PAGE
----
As the Myanmar armed forces have demonstrated so brutally against the minority Rohingya, for its legitimacy as an institution the military (the Tatmadaw) in Myanmar can still draw upon the idea of itself as the chief defender of Myanmar’s territorial integrity and guarantor of the majority Bamar elite’s continued dominance within it. The Tatmadaw also still control the ministries of defense, home affairs, and border affairs, and a quarter of the seats in Myanmar’s parliament. Meanwhile the NLD is responsible to a diverse electorate that seems, now, united only by its loathing of the Rohingya. Much of that electorate has grown up listening to Myanmar’s generals (and their successors) lambasting the practice of democratic civilian government in order to justify the Tatmadaw’s coups in 1962 and 1988 against the legitimate rulers of Myanmar. Despite 50 years of military misgovernment, charges that civilian rule is corrupt, inept at ruling the country, and unable to achieve peace and security still carry weight in a society which has been at war with itself since independence in 1947.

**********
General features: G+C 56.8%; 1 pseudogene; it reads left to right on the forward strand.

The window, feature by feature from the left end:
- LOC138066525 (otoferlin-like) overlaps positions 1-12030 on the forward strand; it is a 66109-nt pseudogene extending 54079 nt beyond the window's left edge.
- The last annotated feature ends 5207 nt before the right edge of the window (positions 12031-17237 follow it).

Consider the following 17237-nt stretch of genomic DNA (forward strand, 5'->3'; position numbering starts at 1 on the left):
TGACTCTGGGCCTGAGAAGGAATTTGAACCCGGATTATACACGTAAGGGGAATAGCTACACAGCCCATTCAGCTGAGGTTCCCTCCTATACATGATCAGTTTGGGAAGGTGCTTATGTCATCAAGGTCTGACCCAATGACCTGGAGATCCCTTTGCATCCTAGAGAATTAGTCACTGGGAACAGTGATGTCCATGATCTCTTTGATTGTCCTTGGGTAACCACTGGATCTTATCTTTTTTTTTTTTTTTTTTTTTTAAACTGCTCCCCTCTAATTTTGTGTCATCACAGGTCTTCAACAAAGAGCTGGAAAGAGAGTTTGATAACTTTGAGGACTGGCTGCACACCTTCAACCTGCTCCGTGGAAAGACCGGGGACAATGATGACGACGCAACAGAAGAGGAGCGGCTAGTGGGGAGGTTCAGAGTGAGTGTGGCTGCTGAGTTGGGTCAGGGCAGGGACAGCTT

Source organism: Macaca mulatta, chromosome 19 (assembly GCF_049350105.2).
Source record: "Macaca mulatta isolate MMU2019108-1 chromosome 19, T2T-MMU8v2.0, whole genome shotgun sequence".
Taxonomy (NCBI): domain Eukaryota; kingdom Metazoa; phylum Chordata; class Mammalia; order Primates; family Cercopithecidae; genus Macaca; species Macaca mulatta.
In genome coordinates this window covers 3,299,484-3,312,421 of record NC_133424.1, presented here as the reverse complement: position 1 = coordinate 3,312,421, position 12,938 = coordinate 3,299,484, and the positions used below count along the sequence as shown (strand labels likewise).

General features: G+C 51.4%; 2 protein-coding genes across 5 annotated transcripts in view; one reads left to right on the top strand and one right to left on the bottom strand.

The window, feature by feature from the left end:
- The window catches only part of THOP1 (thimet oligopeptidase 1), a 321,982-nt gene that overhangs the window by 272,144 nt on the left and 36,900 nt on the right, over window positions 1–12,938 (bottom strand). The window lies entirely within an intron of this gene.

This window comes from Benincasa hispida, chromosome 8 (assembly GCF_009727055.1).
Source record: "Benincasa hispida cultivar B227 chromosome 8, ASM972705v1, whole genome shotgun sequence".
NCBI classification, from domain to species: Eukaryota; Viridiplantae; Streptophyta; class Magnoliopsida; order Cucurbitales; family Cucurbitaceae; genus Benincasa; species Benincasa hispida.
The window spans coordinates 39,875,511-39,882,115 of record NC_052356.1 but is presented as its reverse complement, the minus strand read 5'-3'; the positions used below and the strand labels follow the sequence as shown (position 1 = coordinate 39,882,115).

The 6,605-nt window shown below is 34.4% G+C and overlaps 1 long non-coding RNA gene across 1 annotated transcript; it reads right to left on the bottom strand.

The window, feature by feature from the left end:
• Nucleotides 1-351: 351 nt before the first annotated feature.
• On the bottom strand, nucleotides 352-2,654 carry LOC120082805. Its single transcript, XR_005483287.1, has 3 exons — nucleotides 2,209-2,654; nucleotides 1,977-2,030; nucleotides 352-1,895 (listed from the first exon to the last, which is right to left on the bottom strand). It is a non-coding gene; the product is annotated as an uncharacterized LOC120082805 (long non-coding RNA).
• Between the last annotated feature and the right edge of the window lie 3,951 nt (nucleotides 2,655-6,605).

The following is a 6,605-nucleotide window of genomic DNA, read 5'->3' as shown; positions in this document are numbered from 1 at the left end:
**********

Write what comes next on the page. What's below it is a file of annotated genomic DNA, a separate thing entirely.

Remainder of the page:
Some of the major priorities of that electorate can be seen from the responses to an opinion survey published in August by the International Republican Institute (IRI), a U.S.- based pro-democracy nonprofit. IRI interviewed 3,000 adult citizens (those eligible to vote) of Myanmar, who were weighed by state and region, on their views about “their socio-economic status, political and security situations of the country, the democratic transition and rights, and perceptions of government, legislature, political parties and the media” according to local media outlet The Irrawaddy. For supporters of Myanmar’s transition to democracy this survey of public opinion revealed some disturbing results. Eye-openingly for democracy activists, a large percentage of the electorate seemed ready to judge not the NLD, but the democratic system itself for Myanmar’s economic performance. According to the IRI, 40 percent of their respondents thought that the economy was more important than democracy, versus just 24 percent who rated democratic reform as being more important overall. Another 11 percent of those surveyed rated further democratic reform as “moderately” important.